Trampling Water’s Tetrahedral Shape

I have talked before about hydrogen bonds and their importance in water in:

Water’s Wide Range of Properties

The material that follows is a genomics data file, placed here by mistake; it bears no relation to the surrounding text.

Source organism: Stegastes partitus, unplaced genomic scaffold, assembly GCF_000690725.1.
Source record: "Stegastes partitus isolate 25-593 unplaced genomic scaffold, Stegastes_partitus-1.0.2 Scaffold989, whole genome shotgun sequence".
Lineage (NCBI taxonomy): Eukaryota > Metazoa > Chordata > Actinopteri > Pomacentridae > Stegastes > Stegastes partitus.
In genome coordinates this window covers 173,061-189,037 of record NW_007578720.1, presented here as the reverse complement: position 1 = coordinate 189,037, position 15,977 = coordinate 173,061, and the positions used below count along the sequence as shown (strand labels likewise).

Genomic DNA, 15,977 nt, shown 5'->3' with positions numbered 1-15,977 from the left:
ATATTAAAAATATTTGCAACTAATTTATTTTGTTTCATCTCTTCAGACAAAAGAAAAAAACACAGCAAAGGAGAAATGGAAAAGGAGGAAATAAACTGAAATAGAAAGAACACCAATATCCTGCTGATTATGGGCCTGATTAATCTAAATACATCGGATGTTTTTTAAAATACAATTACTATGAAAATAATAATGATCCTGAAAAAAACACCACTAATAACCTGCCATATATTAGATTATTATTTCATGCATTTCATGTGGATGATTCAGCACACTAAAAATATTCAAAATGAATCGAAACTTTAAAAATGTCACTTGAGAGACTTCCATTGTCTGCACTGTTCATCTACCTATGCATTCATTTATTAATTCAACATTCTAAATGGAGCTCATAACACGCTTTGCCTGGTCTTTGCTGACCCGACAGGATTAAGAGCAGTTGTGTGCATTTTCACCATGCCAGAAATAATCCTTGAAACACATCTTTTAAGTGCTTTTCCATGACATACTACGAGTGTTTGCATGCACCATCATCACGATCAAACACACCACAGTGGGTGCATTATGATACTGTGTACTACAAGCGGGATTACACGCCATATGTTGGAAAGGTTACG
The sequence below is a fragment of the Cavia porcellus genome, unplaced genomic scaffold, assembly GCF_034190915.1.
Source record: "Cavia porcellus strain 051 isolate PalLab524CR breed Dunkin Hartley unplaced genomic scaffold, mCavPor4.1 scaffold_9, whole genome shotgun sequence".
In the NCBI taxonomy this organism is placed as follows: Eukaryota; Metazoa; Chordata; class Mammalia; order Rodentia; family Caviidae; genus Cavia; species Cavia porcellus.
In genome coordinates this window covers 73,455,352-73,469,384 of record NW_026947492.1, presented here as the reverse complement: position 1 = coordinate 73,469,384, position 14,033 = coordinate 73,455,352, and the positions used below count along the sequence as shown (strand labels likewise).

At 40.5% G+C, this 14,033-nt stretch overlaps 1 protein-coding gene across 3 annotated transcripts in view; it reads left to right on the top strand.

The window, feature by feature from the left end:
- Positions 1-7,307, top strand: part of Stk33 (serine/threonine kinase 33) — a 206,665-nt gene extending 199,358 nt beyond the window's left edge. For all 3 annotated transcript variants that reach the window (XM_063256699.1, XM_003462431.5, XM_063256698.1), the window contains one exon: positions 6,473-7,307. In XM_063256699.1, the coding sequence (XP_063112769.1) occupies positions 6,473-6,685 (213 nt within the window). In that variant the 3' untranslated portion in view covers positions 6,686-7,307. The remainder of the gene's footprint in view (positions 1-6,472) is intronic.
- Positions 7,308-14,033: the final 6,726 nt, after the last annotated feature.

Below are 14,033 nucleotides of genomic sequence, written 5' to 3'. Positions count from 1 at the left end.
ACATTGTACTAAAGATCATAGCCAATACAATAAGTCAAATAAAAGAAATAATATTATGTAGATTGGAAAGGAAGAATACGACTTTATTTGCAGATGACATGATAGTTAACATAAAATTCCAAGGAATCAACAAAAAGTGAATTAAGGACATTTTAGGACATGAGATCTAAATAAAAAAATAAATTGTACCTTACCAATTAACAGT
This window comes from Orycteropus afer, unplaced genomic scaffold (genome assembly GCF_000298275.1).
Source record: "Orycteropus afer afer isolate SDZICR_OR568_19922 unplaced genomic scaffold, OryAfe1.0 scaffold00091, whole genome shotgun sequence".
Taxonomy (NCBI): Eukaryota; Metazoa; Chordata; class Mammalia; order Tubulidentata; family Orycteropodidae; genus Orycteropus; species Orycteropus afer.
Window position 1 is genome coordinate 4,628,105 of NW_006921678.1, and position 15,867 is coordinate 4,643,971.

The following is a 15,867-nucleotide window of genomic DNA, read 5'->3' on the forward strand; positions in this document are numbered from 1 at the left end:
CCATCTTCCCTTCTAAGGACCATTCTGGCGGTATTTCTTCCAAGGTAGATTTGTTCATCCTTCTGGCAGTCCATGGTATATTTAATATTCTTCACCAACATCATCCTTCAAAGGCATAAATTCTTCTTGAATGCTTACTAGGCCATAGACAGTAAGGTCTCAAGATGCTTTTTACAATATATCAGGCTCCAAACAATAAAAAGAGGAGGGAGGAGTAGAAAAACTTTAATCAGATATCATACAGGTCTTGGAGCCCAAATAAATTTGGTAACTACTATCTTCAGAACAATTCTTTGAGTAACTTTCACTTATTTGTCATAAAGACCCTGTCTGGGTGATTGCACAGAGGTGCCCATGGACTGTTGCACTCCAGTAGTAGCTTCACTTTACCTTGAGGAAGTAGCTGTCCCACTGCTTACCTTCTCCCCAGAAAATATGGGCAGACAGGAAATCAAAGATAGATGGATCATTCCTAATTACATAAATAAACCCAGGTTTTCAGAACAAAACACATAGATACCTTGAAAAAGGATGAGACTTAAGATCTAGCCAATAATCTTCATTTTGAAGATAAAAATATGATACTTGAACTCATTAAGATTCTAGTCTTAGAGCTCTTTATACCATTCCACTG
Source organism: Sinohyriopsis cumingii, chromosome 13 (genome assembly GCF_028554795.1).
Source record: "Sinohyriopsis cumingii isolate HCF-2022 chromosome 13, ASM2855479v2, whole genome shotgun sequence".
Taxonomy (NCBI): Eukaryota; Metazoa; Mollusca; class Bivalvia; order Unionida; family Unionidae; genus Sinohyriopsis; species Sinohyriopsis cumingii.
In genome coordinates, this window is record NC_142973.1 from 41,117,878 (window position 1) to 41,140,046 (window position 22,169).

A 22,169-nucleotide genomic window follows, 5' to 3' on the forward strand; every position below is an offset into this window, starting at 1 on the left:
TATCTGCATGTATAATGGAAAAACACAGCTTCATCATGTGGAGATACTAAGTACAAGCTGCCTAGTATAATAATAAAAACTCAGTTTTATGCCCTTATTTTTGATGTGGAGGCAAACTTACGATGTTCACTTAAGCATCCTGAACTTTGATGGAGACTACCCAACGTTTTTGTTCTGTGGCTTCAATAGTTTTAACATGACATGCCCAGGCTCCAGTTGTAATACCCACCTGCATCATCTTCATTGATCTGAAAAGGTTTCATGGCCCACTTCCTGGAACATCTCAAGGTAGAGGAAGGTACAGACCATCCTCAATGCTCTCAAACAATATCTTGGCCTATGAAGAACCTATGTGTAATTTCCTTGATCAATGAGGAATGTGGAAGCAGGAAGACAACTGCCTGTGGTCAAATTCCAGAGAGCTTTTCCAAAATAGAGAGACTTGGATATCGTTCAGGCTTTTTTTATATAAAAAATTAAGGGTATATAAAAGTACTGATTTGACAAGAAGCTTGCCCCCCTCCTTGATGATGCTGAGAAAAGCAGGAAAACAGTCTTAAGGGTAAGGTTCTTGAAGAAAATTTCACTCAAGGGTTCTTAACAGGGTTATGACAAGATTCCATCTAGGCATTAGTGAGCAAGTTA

as it is these quite rare intermolecular forces that give water its unique physical and chemical properties. These hydrogen bonds make the water (in its low density state) form tetrahedral patterns which exist suspended throughout the liquid. But to study the effect of these bonds in water, researchers managed to force the hydrogen bonds only to exist in two dimensions, essentially a flat sheet of water. This is the first paper to go very deeply into the behavior  of hydrogen bonds in reduced dimensions and what effects this has on the physics of water in two dimensions as well. It was shown that the same results I described in the article above still apply. There were clusters of high and low density water molecules where the more hydrogen bonds actually decreased the density. Mathematical estimates for the specific heat capacity and enthalpy change within the two dimensional water were also made and these are definitely robust for temperatures between 150 and 300 Kelvin. This research is the combination of both water mechanics and two dimensional materials, two interesting but seemingly unrelated topics. Through hybrid research like this answers to problems we thought were impossible are often found.


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